Rights groups warn Egyptian emergency law may be used to influence outcome of elections.
CAIRO - Egyptian human rights groups on Thursday protested over the renewal of a decades-old emergency law, fearing it could be used to influence the outcome of elections in Egypt over the next two years.
The Egyptian Organisation for Human Rights and the Arab Centre for the Independence of the Judiciary, in a joint news conference, condemned parliament’s renewal of the law in a government-backed vote on Wednesday.
Non-governmental organisations “fear that the (two-year) renewal… was decided so as to be used during the elections” for parliament later this year and in a 2011 presidential poll, said the rights group’s Hafez Abu Saada.
Nasser Amin of the Arab Centre said the government had “retained all the measures allowing the executive to restrain” demonstrations and to carry out arrests on the basis of suspicion alone.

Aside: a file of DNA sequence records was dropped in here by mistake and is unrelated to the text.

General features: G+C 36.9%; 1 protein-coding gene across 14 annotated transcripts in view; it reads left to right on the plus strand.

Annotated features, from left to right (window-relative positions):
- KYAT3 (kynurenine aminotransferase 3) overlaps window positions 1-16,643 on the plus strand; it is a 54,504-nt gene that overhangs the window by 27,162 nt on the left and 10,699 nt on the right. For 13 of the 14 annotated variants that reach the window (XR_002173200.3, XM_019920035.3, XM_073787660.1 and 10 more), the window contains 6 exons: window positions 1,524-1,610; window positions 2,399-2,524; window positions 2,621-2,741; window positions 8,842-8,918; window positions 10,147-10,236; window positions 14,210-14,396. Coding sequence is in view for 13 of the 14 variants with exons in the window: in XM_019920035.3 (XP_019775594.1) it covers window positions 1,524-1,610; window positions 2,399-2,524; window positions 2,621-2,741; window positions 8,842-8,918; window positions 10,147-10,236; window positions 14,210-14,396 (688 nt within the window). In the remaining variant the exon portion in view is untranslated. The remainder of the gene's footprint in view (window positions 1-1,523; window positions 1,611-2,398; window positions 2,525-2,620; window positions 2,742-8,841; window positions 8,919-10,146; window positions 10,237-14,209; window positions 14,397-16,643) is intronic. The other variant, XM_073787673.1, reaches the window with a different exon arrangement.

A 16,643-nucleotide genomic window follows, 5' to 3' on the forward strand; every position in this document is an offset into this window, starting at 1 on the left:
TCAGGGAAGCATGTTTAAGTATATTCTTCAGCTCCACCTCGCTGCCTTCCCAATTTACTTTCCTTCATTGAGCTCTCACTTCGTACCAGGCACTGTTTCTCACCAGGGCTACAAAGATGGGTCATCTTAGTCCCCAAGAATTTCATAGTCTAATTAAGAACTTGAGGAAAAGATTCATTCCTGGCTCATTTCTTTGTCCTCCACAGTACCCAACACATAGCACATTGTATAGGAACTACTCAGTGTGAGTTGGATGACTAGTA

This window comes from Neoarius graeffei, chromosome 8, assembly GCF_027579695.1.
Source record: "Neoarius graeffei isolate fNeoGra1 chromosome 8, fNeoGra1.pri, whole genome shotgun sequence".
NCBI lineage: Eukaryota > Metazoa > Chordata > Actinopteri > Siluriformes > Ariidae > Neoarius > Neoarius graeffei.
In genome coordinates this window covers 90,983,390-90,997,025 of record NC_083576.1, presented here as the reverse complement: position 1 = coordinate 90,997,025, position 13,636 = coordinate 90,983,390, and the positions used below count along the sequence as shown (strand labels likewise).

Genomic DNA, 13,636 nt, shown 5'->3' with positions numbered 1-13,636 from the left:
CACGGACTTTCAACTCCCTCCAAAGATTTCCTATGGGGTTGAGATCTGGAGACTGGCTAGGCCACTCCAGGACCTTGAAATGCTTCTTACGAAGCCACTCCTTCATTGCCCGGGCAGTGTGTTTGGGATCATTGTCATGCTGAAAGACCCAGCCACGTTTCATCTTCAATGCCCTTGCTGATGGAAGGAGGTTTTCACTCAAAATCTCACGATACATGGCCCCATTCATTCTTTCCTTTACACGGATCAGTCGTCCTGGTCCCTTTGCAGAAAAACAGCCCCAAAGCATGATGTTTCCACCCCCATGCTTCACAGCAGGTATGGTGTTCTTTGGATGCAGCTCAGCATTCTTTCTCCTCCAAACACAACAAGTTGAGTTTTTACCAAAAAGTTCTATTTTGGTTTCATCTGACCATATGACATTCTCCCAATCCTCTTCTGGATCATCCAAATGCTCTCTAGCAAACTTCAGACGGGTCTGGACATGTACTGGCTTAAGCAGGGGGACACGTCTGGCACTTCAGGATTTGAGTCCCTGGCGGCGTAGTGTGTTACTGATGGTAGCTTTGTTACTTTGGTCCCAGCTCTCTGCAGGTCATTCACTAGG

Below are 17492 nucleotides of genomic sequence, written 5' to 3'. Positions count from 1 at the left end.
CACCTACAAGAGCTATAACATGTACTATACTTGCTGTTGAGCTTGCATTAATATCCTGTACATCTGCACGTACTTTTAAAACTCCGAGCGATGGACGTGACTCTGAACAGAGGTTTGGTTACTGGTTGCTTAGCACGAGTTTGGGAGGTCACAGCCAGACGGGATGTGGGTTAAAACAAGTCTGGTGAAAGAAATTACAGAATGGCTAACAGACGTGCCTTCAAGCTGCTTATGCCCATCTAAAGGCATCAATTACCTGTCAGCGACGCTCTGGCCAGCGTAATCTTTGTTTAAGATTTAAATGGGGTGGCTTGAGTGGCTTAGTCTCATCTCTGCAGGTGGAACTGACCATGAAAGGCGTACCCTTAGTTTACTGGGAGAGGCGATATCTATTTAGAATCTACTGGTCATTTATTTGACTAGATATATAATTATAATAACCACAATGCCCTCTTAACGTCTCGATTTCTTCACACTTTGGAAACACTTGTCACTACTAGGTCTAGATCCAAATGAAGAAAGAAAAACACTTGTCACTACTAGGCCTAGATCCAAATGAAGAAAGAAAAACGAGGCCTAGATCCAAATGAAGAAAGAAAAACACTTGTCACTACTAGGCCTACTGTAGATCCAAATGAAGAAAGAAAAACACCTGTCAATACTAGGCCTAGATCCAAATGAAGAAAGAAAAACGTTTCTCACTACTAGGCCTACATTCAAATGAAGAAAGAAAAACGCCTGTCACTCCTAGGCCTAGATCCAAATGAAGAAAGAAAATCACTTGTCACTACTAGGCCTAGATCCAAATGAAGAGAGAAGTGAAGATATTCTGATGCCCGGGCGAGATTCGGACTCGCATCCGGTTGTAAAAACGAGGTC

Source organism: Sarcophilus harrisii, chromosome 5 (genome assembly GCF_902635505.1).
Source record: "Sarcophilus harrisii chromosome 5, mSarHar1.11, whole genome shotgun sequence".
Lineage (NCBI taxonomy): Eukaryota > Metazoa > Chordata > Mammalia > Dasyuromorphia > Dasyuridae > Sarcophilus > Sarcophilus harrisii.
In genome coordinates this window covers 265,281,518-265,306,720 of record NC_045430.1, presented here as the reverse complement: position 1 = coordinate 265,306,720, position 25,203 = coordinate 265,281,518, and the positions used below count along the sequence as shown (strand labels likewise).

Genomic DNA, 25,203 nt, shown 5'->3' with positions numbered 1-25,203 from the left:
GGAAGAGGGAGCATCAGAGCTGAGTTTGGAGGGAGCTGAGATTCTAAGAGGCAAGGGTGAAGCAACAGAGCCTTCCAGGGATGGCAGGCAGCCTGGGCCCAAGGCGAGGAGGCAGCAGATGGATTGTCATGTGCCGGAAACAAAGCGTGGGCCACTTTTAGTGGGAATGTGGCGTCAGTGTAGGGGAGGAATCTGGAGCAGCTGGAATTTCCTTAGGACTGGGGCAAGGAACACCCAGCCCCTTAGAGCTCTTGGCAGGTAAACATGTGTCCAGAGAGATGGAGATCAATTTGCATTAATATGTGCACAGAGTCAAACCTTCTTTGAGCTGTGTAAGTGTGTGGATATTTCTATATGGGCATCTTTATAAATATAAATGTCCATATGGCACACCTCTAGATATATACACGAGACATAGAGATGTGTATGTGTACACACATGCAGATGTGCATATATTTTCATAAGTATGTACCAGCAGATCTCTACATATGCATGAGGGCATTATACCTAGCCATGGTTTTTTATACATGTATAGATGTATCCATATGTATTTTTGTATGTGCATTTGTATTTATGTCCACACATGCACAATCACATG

Some 10,000 people, most of them Islamic activists but also secular opposition figures, are being held under the terms of the emergency legislation in force since president Anwar Sadat’s assassination in 1981, said Abu Saada.
Thirteen other NGOs, in a joint statement, voiced alarm over the renewal, despite pledges that the new state of emergency would be limited to the fight against terrorism and its financing and to combat drug-related crimes.
“In practical terms, this means more emergency in Egypt, more arrests, more restrictions on liberties and more obstruction of the law and constitution,” they warned.
“We believe there is a clear connection” between the renewal of the emergency law “and the series of elections slated in the country over the next two years.”
The controversial law, which gives police wide powers of arrest, suspends constitutional rights and curbs non-governmental political activity, was backed by a majority of MPs in Egypt’s 454-member parliament.